Annual congressional sparring about a "subminimum" wage for teen-agers began yesterday with Labor Secretary William E. Brock urging the Senate to pass it and House Democrats declaring it dead on arrival unless it is linked to increased spending for job training.

"The idea deserves to be tested," Brock told the Senate Labor and Human Resources Committee, referring to the proposed three-year test of lowering the minimum wage from $3.35 to $2.50 an hour for 16-to-19-year-olds in the summer.

"We have tried everything, and it hasn't worked" to reduce youth unemployment, Brock said. "It is unacceptable and inexcusable that we, as a society, have not addressed a problem that affects our own children."

But House Education and Labor Committee Chairman Augustus F. Hawkins (D-Calif.) and other Democratic opponents told reporters that, while the measure will benefit employers, it will create more problems by encouraging layoffs of older workers, discriminating against youngsters and depressing wages.

The Labor Department estimates that the measure would create 400,000 summer jobs and help remedy teen-age unemployment that ranges nationwide from 16 percent for whites to 42 percent for blacks. Opponents, including the AFL-CIO and the NAACP, say the job-creation estimates are inflated. Hawkins, who has proposed a youth employment and training bill with an estimated $2 billion price tag, said he met last week with Brock and agreed to "negotiate" the subminimum wage. But he said the Reagan administration's commitment to solving youth unemployment "is nothing more than rhetoric" unless coupled with expanded training.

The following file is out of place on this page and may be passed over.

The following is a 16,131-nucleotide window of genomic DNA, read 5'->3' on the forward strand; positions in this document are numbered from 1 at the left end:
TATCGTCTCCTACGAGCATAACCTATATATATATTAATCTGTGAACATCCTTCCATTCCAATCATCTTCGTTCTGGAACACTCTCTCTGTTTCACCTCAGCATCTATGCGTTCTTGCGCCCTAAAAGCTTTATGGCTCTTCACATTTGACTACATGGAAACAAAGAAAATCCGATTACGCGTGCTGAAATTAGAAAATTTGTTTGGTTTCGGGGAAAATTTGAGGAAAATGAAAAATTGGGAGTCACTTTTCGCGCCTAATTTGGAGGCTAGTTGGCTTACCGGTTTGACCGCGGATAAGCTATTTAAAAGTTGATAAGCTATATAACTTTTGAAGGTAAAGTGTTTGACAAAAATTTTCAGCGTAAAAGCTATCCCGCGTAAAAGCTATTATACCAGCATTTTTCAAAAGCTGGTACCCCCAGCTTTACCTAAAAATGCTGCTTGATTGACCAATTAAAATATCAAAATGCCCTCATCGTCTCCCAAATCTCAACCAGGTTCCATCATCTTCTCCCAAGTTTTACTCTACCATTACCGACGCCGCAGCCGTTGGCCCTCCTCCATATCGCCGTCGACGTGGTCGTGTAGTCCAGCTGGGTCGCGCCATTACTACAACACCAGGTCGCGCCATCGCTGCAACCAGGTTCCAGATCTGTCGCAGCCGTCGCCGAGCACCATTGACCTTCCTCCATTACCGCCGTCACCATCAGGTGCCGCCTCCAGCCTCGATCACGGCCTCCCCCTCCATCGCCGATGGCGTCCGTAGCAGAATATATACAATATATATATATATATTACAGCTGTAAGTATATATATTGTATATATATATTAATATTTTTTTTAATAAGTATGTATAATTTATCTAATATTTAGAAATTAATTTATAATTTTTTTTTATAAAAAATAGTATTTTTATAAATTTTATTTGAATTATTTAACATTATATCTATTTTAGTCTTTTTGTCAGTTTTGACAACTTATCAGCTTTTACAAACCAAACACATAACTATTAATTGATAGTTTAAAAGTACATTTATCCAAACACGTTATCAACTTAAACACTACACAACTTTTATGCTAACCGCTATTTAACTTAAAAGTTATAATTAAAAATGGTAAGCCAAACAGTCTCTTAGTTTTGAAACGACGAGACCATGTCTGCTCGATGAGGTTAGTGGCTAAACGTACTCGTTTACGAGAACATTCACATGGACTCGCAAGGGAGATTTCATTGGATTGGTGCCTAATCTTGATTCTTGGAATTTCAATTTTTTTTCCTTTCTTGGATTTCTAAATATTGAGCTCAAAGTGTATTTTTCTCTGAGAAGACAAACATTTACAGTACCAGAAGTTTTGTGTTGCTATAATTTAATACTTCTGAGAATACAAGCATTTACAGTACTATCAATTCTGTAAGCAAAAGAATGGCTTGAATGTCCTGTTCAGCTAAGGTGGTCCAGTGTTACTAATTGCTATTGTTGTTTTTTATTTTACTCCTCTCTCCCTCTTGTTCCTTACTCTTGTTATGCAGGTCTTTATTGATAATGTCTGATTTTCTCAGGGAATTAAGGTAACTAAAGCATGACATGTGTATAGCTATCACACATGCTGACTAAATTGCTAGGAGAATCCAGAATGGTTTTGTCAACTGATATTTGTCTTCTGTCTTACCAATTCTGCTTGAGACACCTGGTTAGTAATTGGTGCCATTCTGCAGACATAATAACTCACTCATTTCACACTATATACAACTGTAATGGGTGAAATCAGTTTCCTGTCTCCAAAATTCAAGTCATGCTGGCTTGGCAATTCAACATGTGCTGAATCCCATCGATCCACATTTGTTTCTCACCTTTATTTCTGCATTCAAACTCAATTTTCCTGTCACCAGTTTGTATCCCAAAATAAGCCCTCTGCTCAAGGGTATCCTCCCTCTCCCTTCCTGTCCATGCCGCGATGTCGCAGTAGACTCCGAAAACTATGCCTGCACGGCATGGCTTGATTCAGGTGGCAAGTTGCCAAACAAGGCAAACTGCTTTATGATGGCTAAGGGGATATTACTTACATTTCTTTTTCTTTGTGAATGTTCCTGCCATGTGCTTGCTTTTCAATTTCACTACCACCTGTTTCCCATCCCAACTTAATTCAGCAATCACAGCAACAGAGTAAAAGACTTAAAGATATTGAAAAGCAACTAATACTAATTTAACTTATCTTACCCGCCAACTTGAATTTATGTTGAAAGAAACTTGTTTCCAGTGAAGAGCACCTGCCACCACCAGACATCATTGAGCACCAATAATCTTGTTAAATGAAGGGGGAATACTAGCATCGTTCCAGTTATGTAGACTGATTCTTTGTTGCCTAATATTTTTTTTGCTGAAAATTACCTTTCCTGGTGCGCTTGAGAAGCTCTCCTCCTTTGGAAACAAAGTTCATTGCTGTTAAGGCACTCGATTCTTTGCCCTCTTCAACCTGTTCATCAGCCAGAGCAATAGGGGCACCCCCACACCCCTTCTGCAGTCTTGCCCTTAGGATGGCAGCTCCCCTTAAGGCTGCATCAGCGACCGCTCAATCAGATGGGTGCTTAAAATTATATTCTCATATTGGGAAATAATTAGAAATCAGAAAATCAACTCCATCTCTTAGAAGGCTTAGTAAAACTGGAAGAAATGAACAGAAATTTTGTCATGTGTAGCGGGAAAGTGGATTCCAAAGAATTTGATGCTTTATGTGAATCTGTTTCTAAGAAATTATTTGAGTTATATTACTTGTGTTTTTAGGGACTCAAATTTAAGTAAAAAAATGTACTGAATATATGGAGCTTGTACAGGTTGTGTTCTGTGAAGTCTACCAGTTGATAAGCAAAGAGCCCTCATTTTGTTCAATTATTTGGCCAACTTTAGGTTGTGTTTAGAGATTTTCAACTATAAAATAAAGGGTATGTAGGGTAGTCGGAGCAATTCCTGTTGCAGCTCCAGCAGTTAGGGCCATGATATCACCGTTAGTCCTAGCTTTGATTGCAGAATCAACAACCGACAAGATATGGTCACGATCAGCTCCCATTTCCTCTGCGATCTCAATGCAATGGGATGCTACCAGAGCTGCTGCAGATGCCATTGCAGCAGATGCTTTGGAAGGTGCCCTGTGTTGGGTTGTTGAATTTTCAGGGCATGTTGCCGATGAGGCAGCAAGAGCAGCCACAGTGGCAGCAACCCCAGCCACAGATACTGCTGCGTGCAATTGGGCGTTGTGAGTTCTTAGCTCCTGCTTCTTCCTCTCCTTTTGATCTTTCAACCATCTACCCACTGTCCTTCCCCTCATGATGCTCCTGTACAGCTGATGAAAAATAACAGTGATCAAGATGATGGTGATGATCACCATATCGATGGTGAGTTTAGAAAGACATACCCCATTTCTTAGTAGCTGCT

Labor Department sources said Brock is willing to negotiate an acceptable solution with House and Senate leaders but said the likelihood of new job-training money is slim. "But we will be talking, and that is progress," a Brock aide said.

Chicago Mayor Harold Washington and District of Columbia Mayor Marion Barry took opposite sides of the issue yesterday. Barry, president of the National Conference of Black Mayors, testified that the group of 290 mayors endorses the program because "a job paying $2.50 an hour beats no job at all."

Barry said they endorsed the idea "out of frustration and desperation . . . because we are the ones on the front lines every day, who see the lack of hope" among jobless youth. Washington, appearing with Hawkins, said the "basic premise is faulty" because it is lack of training rather than wage levels that prevents minority youths from obtaining jobs.

Employers can hire youths at low cost by using targeted jobs tax credits that reduce labor costs to as little as 50 cents an hour in some cases, AFL-CIO legislative director Ray Denison testified. Despite this incentive, employers are reluctant to hire disadvantaged youths because they lack skills, he said.

Brock said a recent U.S. Chamber of Commerce survey showed that 49 percent of employers said they would hire youngsters at a lowered minimum wage. The chamber, the Boys Clubs of America, the National Farm Bureau, the American Legion and other organizations endorsed the lowered wage in statements submitted yesterday.

Committee Chairman Orrin G. Hatch (R-Utah) described the measure as "a simple and obvious way" to help remedy the problem at "no cost to the taxpayer." He said the Senate will pass the bill.